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Keywords:

  • dogs;
  • epidural;
  • interlaminar;
  • intervertebral;
  • lumbosacral angle;
  • lumbosacral distance;
  • lumbosacral space

Abstract

Objective  To investigate whether rostral extension of the hind limbs increases the cranio-caudal dorsal interlaminar distance between the seventh lumbar vertebra and the sacral bone (LS distance) in sternally recumbent anesthetized dogs.

Study design  Prospective clinical study.

Animals  Eighteen dogs (eight neutered males, three intact males, six spayed females, one intact female) of various breeds, weighing 4–34 kg and ranging in age from 1 to 13 years.

Methods  Each dog was grouped by size: small (≤10 kg), medium (15–20 kg) or large (≥25 kg). Each dog was anesthetized and positioned in sternal recumbency. Computed tomography (CT) of the lumbosacral area was performed with the hind limbs resting on the stifle and the feet extended posteriorly, and then with the hind limbs extended rostrally. LS distance, craniocaudal dorsal interlaminar distance between sixth and seventh lumbar vertebra (L6–L7 distance), length of L7 vertebral body and lumbosacral angle (LS angle) were measured on a reconstructed mid-sagittal CT image from the two hind limb positions. The measurements from the two hind limb positions for the whole dog population and by size were compared using Student’s T tests. Diagnostic interpretation of the CT images was performed.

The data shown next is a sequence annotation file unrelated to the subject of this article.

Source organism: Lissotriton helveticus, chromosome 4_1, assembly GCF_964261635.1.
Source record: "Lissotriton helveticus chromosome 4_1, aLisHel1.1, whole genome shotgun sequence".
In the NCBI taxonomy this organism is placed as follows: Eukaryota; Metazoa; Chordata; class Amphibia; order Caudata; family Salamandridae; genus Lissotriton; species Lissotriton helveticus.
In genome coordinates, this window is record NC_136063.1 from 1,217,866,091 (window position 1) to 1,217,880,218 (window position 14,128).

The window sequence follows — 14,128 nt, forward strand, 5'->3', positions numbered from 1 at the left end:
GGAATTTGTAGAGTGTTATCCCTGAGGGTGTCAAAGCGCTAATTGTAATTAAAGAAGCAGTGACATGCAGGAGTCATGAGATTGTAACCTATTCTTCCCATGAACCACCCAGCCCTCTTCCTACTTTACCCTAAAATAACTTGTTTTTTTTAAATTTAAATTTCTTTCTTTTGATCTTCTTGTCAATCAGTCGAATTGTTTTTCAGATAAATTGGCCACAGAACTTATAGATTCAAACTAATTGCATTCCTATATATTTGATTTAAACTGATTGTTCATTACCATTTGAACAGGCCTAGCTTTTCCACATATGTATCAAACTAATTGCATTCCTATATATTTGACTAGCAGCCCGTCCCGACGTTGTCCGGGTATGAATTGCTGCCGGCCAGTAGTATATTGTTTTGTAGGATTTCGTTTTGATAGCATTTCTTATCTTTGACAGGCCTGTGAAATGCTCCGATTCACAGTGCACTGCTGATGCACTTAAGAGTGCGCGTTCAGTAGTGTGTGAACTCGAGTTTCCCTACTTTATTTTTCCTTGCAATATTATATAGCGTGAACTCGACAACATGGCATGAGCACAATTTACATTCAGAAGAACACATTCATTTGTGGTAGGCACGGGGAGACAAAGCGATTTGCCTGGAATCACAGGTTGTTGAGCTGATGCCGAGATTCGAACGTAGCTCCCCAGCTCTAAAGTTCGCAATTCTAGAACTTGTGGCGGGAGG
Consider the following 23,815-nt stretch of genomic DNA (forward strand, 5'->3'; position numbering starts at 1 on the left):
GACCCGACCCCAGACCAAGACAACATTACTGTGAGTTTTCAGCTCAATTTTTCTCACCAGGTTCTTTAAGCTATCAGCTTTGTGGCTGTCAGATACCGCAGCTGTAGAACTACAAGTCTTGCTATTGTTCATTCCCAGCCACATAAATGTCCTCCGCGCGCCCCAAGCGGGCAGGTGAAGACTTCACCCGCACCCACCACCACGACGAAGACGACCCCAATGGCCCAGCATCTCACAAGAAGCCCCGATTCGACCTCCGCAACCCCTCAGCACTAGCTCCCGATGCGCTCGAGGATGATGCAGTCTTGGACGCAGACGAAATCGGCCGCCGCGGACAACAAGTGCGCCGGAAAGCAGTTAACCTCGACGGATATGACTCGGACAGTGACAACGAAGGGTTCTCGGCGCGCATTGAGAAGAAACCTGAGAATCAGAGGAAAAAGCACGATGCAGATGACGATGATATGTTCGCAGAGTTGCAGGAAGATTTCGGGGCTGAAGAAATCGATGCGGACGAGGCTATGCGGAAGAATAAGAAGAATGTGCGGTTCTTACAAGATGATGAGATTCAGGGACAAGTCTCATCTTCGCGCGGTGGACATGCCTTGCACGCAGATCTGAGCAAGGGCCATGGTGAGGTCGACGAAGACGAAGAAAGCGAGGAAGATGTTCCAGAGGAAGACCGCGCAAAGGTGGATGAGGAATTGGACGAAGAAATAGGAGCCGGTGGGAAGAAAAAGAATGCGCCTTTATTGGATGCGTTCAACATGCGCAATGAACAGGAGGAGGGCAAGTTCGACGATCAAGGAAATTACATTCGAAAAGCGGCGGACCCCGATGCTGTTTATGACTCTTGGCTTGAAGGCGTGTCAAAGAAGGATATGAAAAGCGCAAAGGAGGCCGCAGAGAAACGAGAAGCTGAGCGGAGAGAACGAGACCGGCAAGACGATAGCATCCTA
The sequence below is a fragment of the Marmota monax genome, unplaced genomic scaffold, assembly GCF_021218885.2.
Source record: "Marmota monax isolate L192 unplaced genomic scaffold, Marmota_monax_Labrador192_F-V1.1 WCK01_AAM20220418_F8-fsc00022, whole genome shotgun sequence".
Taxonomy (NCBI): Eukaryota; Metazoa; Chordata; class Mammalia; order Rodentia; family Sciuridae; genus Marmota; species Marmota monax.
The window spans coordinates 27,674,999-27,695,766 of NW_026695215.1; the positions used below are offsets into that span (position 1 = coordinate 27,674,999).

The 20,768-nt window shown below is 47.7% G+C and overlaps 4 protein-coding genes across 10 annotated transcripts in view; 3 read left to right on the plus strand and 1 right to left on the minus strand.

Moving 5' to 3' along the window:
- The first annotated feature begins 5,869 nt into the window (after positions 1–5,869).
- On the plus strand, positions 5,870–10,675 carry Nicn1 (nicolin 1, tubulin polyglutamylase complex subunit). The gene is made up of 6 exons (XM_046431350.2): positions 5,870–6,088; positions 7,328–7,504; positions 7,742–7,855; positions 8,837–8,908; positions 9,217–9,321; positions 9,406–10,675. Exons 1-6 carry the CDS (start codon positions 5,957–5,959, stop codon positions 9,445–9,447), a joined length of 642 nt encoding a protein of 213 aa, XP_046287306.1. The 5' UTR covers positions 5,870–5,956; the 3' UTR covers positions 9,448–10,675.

Results  The length of L7 was taken as the reference value as it was not affected by hind limb position. LS distance, L6–L7 distance and LS angle were significantly higher when the hind limbs were extended rostrally in all three size groups. The CT images of ten dogs showed clinically undetected osteoarthrosis of the ileo- and lumbosacral area.

Conclusions and clinical relevance  Rostral extension of the hind limbs significantly increases LS and L6–L7 distance and LS angle even in dogs with clinically undetected osteoarthrosis of the ileo- and lumbosacral area, and may enhance the ease of lumbosacral epidural injection in sternally recumbent anesthetized dogs.